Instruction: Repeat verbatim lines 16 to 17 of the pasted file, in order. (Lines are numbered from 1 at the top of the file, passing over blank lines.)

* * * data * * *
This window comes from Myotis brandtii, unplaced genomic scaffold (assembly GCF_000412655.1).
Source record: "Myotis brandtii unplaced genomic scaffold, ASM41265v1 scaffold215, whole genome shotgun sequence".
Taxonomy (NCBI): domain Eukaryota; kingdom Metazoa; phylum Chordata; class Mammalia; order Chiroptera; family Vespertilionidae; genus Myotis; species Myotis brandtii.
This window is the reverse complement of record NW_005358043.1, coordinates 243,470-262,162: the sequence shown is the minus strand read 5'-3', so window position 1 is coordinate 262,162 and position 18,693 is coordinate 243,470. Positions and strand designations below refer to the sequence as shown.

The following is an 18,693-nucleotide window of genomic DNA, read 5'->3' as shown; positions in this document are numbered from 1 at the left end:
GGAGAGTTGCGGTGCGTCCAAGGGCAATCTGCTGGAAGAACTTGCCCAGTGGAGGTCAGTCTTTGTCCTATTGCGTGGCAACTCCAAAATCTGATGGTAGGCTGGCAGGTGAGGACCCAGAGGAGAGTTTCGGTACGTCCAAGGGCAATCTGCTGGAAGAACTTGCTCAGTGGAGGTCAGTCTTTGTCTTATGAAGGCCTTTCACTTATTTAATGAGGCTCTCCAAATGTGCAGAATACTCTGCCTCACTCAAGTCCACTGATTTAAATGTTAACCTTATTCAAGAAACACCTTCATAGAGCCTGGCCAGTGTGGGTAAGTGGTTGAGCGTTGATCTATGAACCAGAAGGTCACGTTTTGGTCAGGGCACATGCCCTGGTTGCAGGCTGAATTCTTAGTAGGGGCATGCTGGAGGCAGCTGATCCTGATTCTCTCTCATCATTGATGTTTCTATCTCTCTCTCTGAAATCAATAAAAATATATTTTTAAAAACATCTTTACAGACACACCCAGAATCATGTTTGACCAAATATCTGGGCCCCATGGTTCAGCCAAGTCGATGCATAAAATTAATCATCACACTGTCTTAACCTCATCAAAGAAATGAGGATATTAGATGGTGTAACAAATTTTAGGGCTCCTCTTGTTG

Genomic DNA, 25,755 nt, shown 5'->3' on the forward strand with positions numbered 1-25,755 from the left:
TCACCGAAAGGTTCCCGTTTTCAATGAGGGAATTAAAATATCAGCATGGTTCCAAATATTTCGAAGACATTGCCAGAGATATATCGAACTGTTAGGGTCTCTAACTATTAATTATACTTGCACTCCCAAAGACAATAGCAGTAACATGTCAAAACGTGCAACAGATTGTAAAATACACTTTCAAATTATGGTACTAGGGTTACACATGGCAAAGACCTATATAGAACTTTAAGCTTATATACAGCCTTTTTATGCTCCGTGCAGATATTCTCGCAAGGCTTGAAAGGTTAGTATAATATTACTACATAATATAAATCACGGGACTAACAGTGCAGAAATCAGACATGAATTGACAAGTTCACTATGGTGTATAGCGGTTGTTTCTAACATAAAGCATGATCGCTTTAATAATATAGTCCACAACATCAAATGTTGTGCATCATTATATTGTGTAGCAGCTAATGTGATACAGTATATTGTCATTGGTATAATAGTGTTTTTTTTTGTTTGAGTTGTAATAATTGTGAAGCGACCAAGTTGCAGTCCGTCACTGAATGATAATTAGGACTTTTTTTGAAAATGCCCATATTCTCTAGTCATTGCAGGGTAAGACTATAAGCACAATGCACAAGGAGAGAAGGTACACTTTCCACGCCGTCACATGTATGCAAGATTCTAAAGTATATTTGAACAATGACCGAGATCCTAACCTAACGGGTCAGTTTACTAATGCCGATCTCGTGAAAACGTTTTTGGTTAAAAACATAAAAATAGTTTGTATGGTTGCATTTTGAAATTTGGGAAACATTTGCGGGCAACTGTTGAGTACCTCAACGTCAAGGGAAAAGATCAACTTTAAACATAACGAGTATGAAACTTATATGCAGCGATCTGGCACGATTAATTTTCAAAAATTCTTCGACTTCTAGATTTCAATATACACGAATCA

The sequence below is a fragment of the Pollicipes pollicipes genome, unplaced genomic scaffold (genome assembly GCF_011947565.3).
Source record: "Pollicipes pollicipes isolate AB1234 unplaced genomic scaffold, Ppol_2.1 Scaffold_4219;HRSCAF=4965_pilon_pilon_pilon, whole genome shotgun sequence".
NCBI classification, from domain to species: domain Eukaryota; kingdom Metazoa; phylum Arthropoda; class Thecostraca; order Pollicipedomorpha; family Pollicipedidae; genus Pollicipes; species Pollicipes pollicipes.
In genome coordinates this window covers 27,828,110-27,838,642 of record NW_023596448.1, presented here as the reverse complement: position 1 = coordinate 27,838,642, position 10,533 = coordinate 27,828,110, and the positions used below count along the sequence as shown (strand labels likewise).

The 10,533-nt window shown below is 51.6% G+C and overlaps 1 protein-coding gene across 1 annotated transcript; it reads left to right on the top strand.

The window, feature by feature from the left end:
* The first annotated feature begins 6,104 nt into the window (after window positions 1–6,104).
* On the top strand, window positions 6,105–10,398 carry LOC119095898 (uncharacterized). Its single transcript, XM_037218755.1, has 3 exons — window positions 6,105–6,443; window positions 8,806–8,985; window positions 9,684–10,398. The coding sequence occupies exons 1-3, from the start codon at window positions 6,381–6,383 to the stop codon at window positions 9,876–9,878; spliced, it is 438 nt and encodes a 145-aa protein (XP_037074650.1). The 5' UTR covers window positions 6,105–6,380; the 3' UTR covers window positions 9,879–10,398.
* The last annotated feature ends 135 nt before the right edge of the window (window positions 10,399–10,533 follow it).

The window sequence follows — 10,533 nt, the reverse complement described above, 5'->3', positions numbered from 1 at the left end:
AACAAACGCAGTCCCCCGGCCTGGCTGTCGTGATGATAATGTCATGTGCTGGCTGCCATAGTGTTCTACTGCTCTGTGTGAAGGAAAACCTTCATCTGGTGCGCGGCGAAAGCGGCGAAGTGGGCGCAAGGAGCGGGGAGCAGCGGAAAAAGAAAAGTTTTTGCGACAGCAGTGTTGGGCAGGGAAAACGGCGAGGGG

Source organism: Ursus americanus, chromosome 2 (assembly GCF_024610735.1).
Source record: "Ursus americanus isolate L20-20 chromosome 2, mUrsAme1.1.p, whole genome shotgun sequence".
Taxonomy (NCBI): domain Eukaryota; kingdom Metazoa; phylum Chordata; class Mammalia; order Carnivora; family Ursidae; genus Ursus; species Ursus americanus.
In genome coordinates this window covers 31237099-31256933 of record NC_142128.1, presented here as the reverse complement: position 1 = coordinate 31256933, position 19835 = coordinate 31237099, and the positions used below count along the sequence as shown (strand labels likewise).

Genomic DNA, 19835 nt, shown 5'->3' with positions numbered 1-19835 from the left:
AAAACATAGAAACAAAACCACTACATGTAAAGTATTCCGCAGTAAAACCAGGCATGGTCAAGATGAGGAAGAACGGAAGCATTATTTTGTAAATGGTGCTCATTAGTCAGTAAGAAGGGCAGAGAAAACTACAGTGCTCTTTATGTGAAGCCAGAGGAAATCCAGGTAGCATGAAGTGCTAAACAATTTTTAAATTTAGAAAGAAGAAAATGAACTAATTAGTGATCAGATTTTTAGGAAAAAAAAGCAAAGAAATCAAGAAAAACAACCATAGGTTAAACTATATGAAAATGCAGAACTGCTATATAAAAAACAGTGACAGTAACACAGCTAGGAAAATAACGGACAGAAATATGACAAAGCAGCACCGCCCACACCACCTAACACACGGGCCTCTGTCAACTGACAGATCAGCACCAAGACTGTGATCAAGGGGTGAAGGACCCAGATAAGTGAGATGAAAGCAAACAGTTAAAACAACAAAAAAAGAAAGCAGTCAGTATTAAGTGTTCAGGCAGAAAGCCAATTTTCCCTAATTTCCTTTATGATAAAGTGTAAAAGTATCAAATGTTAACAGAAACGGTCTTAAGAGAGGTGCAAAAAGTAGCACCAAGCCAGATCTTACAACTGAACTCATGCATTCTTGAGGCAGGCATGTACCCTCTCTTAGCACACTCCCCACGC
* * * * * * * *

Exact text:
* On the top strand, window positions 6,105–10,398 carry LOC119095898 (uncharacterized). Its single transcript, XM_037218755.1, has 3 exons — window positions 6,105–6,443; window positions 8,806–8,985; window positions 9,684–10,398. The coding sequence occupies exons 1-3, from the start codon at window positions 6,381–6,383 to the stop codon at window positions 9,876–9,878; spliced, it is 438 nt and encodes a 145-aa protein (XP_037074650.1). The 5' UTR covers window positions 6,105–6,380; the 3' UTR covers window positions 9,879–10,398.
* The last annotated feature ends 135 nt before the right edge of the window (window positions 10,399–10,533 follow it).